On Anzaldúa; or, writing is hard but I do it anyway

I’ve always had mixed feelings about writing. That much should be obvious to anyone who’s glanced at this blog: writing is essential to my life (this blog exists), but writing is hard (this blog hasn’t been updated in oh no nearly two months now). The fact that I’m a massive procrastinator and I put off things that I don’t have to do certainly doesn’t help. But it is only in putting thoughts into words that they become worth anything, and so I write. I keep trying, because a few words every few months is still progress. I know from the outside I look lazy, complacent. But complacency is my sworn enemy.

Which is why I had such a reaction to reading Gloria Anzaldúa’s Borderlands/La Frontera: The New Mestiza.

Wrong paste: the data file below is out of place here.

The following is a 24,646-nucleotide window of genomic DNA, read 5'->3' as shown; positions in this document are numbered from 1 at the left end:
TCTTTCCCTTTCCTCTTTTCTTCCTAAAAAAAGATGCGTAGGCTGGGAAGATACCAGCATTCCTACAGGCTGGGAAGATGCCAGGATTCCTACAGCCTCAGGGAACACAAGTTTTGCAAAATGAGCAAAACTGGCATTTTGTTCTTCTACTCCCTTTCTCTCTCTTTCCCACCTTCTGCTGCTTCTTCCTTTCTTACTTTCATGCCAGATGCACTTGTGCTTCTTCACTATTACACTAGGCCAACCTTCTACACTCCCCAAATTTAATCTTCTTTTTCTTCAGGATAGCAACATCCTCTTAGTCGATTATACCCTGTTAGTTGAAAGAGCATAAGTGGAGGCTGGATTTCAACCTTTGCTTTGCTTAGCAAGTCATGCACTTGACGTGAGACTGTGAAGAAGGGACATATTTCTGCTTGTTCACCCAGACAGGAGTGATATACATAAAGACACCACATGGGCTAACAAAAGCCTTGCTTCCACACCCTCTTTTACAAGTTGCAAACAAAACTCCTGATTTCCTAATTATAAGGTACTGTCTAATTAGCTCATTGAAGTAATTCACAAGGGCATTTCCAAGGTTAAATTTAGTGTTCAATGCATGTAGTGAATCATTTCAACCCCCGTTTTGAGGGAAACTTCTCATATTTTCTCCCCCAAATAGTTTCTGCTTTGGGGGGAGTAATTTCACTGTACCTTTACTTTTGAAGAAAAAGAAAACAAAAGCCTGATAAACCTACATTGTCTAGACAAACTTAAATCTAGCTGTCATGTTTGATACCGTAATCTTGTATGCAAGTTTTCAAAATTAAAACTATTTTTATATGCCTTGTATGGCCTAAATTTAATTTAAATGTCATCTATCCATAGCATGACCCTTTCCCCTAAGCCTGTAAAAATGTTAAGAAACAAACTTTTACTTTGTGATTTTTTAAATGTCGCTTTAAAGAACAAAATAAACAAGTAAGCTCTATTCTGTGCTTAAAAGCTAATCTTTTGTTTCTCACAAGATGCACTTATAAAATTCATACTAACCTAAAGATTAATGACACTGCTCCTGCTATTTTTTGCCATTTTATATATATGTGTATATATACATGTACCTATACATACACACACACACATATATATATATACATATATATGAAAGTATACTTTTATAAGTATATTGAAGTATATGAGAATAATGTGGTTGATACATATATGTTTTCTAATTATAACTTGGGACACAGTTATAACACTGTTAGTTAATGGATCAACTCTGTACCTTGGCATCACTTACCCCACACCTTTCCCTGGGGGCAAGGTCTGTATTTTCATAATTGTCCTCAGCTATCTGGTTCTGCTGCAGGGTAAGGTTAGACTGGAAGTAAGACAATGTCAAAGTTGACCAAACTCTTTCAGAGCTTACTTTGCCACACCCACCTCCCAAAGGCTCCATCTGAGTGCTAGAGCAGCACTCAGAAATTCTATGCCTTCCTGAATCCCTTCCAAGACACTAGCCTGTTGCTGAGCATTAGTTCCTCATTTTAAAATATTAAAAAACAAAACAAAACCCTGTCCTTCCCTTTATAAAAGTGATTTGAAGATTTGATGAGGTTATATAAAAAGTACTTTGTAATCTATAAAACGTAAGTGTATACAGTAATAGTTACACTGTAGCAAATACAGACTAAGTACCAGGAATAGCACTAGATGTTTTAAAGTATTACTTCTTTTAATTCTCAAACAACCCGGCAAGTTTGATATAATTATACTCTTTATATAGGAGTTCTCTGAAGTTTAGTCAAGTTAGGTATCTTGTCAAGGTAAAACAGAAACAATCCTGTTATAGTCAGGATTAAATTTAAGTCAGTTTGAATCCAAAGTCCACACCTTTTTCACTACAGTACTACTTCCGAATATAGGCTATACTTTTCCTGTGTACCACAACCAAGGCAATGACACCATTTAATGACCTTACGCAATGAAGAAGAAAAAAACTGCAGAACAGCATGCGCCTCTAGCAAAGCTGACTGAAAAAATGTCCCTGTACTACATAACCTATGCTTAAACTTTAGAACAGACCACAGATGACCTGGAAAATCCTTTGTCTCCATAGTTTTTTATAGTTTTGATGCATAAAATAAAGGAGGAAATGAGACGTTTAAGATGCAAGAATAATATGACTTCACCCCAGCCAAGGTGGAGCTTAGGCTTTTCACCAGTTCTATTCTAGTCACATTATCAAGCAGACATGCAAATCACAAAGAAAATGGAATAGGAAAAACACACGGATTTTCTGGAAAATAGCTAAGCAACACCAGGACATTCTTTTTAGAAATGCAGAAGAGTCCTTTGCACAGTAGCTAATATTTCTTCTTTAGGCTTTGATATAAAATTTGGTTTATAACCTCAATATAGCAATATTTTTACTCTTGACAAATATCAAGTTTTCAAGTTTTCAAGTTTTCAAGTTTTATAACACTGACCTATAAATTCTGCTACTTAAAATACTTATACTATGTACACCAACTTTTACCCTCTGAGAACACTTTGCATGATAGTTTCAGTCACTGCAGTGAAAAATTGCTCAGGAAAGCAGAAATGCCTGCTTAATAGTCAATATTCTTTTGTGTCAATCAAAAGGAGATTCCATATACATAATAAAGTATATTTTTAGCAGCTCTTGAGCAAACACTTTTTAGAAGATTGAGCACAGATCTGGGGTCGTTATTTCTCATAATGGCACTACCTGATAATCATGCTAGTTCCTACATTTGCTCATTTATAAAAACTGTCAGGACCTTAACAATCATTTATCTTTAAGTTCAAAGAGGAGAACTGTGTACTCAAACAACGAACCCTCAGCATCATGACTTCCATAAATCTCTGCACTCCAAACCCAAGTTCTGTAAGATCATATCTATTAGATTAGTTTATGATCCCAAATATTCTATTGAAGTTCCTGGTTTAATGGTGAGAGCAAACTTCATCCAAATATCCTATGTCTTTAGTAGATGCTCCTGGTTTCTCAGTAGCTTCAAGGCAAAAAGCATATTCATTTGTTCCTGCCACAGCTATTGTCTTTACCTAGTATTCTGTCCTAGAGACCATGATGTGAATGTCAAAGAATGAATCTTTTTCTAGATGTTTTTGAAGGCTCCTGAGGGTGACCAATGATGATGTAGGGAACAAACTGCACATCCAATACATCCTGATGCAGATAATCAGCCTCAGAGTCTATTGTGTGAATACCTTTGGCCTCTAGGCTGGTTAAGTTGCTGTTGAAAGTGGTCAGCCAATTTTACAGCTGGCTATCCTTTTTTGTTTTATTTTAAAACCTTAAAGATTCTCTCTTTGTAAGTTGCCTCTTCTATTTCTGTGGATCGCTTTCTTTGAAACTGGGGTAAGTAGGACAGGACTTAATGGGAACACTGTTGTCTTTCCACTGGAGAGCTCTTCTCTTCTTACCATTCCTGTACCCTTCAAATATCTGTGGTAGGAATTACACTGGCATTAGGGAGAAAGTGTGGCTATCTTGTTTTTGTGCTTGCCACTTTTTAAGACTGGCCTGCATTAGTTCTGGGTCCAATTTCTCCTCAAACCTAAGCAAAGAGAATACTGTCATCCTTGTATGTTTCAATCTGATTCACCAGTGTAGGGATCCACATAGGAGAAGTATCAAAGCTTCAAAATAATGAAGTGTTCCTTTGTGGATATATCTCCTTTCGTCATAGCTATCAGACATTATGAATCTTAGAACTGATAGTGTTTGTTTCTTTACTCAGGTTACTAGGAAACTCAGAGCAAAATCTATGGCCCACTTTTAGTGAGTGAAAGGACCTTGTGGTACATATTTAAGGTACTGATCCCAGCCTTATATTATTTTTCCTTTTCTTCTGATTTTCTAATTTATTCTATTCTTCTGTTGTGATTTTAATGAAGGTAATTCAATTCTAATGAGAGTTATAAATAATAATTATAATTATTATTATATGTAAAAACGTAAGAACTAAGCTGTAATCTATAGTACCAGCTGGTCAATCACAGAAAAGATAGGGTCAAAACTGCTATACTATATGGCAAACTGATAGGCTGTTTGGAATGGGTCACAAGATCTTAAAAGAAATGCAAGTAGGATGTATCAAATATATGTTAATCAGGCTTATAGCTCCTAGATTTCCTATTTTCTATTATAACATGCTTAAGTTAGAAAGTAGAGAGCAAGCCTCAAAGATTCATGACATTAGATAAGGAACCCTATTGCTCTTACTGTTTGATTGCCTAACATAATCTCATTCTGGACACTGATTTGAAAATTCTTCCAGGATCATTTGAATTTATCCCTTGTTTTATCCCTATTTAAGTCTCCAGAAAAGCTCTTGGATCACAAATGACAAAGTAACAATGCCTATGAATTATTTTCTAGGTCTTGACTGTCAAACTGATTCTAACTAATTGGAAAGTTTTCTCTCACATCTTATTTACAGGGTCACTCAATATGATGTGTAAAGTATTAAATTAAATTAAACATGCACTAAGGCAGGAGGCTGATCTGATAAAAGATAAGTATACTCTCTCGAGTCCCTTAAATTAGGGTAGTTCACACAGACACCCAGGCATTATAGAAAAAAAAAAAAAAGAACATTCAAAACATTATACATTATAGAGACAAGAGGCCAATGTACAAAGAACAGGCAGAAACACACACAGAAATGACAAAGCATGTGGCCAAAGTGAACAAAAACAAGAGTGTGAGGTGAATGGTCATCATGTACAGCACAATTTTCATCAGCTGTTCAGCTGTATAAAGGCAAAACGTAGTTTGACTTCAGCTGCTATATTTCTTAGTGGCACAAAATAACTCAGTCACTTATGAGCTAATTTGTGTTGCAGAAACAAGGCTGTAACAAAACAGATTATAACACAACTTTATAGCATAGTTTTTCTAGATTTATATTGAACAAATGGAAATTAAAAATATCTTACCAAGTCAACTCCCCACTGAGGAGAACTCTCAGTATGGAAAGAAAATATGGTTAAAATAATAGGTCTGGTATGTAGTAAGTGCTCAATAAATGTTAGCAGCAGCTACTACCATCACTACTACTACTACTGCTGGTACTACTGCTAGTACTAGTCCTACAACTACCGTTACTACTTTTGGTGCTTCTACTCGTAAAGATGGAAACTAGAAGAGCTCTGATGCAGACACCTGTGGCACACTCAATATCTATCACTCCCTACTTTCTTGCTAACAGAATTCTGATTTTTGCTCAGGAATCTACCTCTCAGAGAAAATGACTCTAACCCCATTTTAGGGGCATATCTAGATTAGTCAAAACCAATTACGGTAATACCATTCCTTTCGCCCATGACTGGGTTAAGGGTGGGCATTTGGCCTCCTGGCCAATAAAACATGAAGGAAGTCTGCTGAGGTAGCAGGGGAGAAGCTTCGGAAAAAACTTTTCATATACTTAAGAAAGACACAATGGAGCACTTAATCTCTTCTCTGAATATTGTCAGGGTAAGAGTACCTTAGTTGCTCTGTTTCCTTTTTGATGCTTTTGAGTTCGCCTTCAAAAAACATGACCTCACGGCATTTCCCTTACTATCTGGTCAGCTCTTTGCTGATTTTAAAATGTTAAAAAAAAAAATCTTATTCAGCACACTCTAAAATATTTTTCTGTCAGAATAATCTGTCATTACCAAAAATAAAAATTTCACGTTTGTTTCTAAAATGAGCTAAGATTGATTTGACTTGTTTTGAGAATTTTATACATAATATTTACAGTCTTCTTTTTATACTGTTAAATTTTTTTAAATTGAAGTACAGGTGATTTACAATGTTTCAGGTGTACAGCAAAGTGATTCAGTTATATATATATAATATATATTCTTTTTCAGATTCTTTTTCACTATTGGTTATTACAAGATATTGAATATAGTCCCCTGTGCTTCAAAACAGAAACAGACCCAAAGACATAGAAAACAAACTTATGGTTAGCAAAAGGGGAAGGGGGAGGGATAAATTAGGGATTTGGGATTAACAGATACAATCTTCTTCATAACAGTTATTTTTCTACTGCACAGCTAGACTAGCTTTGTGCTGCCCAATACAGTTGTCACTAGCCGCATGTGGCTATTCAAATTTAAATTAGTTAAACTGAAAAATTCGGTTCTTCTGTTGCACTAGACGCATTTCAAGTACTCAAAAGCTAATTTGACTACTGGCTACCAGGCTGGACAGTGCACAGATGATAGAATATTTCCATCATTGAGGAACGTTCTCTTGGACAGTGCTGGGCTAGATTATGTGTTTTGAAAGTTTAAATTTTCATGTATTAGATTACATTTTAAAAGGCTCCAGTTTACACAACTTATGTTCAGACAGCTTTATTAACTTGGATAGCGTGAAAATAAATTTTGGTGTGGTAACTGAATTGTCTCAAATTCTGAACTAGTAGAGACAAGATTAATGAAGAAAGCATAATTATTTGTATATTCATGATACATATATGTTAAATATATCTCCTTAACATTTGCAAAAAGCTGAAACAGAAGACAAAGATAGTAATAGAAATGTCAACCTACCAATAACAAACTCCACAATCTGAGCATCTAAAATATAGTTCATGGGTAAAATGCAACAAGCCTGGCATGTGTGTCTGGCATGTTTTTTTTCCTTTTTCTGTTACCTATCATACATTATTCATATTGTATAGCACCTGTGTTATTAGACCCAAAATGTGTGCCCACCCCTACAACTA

It’s a book that would have changed my life had I read it in high school (or maybe early college). So much of what Anzaldúa talks about makes sense in the context of my life, such as when she talks about growing up in the borderlands between two cultures. Even though my personal experience is less physical border and more psychosocial border, I know what it’s like to exist with two homes, neither of which can fully hold you. Like Anzaldúa says, “I am a turtle, wherever I go I carry ‘home’ on my back” (43). And when she talks about languages and how you ever decide which to use in a given context, I understand, because I live that life. There are people I’ve known since before birth, that cause me to stop and wonder what language I should use to speak to them (as discussed in the section on “Linguistic Terrorism,” 80-81).

More than this shared experience, however, Anzaldúa’s text resonates with something deeper: a shared worldview. Anzaldúa voices that which I dare not say: writing is the struggle of life, and it’s fucking hard.

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